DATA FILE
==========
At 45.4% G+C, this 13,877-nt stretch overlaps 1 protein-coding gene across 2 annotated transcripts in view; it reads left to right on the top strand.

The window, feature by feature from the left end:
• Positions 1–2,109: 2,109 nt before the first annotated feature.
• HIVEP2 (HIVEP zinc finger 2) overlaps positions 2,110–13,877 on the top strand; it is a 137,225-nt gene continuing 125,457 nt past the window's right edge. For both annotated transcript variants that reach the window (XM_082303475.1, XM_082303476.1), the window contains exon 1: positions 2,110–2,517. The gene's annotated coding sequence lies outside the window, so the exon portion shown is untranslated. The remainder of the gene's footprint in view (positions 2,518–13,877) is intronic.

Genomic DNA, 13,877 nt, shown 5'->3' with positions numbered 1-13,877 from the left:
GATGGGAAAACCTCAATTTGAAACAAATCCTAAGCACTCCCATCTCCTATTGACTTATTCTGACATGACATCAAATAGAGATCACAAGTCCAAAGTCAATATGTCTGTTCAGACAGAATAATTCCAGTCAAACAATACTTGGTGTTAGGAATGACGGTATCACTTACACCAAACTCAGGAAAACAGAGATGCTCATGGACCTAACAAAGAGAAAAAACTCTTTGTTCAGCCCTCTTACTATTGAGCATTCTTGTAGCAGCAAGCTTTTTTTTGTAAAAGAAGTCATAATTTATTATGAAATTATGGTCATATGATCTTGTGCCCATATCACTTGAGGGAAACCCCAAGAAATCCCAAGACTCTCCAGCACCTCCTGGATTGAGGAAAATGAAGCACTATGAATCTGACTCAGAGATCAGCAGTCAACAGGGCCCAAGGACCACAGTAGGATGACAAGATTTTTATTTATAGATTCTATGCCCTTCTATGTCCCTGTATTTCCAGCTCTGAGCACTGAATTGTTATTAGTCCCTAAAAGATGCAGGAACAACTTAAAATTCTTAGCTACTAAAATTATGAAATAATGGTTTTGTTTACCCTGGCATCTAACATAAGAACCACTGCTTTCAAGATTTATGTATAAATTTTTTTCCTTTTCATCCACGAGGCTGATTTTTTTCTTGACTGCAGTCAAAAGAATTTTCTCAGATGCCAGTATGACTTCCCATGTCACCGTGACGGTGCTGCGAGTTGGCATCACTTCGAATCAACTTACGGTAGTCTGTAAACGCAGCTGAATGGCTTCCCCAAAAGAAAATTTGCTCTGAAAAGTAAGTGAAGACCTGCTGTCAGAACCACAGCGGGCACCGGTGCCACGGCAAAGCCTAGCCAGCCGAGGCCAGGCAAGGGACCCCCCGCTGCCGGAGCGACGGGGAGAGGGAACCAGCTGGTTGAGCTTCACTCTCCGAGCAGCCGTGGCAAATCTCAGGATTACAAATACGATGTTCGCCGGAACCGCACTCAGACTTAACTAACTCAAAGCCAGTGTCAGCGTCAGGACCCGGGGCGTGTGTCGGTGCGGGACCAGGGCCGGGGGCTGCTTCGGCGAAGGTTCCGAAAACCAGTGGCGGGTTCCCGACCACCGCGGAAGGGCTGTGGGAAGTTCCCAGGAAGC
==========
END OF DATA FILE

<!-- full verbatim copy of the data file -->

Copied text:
At 45.4% G+C, this 13,877-nt stretch overlaps 1 protein-coding gene across 2 annotated transcripts in view; it reads left to right on the top strand.

The window, feature by feature from the left end:
• Positions 1–2,109: 2,109 nt before the first annotated feature.
• HIVEP2 (HIVEP zinc finger 2) overlaps positions 2,110–13,877 on the top strand; it is a 137,225-nt gene continuing 125,457 nt past the window's right edge. For both annotated transcript variants that reach the window (XM_082303475.1, XM_082303476.1), the window contains exon 1: positions 2,110–2,517. The gene's annotated coding sequence lies outside the window, so the exon portion shown is untranslated. The remainder of the gene's footprint in view (positions 2,518–13,877) is intronic.

Genomic DNA, 13,877 nt, shown 5'->3' with positions numbered 1-13,877 from the left:
GATGGGAAAACCTCAATTTGAAACAAATCCTAAGCACTCCCATCTCCTATTGACTTATTCTGACATGACATCAAATAGAGATCACAAGTCCAAAGTCAATATGTCTGTTCAGACAGAATAATTCCAGTCAAACAATACTTGGTGTTAGGAATGACGGTATCACTTACACCAAACTCAGGAAAACAGAGATGCTCATGGACCTAACAAAGAGAAAAAACTCTTTGTTCAGCCCTCTTACTATTGAGCATTCTTGTAGCAGCAAGCTTTTTTTTGTAAAAGAAGTCATAATTTATTATGAAATTATGGTCATATGATCTTGTGCCCATATCACTTGAGGGAAACCCCAAGAAATCCCAAGACTCTCCAGCACCTCCTGGATTGAGGAAAATGAAGCACTATGAATCTGACTCAGAGATCAGCAGTCAACAGGGCCCAAGGACCACAGTAGGATGACAAGATTTTTATTTATAGATTCTATGCCCTTCTATGTCCCTGTATTTCCAGCTCTGAGCACTGAATTGTTATTAGTCCCTAAAAGATGCAGGAACAACTTAAAATTCTTAGCTACTAAAATTATGAAATAATGGTTTTGTTTACCCTGGCATCTAACATAAGAACCACTGCTTTCAAGATTTATGTATAAATTTTTTTCCTTTTCATCCACGAGGCTGATTTTTTTCTTGACTGCAGTCAAAAGAATTTTCTCAGATGCCAGTATGACTTCCCATGTCACCGTGACGGTGCTGCGAGTTGGCATCACTTCGAATCAACTTACGGTAGTCTGTAAACGCAGCTGAATGGCTTCCCCAAAAGAAAATTTGCTCTGAAAAGTAAGTGAAGACCTGCTGTCAGAACCACAGCGGGCACCGGTGCCACGGCAAAGCCTAGCCAGCCGAGGCCAGGCAAGGGACCCCCCGCTGCCGGAGCGACGGGGAGAGGGAACCAGCTGGTTGAGCTTCACTCTCCGAGCAGCCGTGGCAAATCTCAGGATTACAAATACGATGTTCGCCGGAACCGCACTCAGACTTAACTAACTCAAAGCCAGTGTCAGCGTCAGGACCCGGGGCGTGTGTCGGTGCGGGACCAGGGCCGGGGGCTGCTTCGGCGAAGGTTCCGAAAACCAGTGGCGGGTTCCCGACCACCGCGGAAGGGCTGTGGGAAGTTCCCAGGAAGC